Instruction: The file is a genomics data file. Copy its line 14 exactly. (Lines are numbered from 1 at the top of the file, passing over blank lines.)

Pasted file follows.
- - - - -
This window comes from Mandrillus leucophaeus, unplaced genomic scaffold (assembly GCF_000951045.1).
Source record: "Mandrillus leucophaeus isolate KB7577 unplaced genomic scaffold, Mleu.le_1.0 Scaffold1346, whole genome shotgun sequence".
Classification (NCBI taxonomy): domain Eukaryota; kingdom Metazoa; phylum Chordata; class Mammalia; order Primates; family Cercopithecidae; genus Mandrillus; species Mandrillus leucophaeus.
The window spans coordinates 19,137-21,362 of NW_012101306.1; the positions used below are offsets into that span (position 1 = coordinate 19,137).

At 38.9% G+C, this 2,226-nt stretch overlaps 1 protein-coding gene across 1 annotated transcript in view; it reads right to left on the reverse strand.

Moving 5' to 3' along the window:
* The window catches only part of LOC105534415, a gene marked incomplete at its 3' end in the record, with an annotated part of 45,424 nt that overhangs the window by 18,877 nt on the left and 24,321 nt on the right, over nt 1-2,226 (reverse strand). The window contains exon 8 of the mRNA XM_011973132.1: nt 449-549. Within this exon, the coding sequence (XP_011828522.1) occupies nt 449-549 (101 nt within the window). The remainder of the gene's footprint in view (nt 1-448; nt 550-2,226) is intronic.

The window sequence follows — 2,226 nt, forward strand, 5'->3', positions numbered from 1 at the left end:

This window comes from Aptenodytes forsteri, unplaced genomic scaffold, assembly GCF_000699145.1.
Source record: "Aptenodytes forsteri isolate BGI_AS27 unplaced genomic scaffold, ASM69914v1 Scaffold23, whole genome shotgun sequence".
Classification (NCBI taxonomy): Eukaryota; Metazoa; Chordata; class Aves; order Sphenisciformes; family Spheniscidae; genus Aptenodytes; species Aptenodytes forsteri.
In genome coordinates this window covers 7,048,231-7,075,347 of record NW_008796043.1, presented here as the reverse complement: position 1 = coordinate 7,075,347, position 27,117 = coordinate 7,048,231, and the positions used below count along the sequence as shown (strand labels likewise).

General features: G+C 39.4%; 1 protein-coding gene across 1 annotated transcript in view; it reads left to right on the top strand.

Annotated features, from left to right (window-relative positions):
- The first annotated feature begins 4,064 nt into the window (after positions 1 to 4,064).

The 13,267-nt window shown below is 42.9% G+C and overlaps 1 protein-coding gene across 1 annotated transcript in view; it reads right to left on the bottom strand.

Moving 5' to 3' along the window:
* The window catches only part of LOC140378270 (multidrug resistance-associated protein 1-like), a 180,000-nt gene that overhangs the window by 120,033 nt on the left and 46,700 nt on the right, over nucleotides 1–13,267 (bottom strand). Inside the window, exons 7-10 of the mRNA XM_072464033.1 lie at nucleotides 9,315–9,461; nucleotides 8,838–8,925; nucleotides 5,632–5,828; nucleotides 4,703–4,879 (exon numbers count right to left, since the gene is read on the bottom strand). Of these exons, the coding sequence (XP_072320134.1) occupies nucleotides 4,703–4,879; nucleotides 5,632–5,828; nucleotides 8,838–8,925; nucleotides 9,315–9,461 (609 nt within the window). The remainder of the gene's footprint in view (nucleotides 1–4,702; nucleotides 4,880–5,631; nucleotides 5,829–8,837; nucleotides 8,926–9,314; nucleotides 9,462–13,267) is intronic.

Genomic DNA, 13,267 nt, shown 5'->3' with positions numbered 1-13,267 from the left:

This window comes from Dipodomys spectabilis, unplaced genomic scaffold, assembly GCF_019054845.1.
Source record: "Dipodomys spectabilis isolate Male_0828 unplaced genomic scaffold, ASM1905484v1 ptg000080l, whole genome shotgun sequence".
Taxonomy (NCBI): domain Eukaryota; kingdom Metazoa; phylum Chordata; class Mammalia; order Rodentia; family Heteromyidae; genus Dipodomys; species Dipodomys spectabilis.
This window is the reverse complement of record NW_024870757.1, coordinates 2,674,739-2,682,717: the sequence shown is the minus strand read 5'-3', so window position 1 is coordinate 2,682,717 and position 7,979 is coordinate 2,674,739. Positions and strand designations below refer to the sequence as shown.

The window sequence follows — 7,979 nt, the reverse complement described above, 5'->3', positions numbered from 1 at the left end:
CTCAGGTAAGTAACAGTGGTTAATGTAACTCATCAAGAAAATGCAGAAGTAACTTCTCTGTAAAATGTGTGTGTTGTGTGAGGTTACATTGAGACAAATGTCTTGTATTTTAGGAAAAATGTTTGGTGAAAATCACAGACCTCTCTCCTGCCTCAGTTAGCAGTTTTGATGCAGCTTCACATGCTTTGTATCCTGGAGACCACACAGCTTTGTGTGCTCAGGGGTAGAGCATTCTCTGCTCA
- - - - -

Annotated features, from left to right (window-relative positions):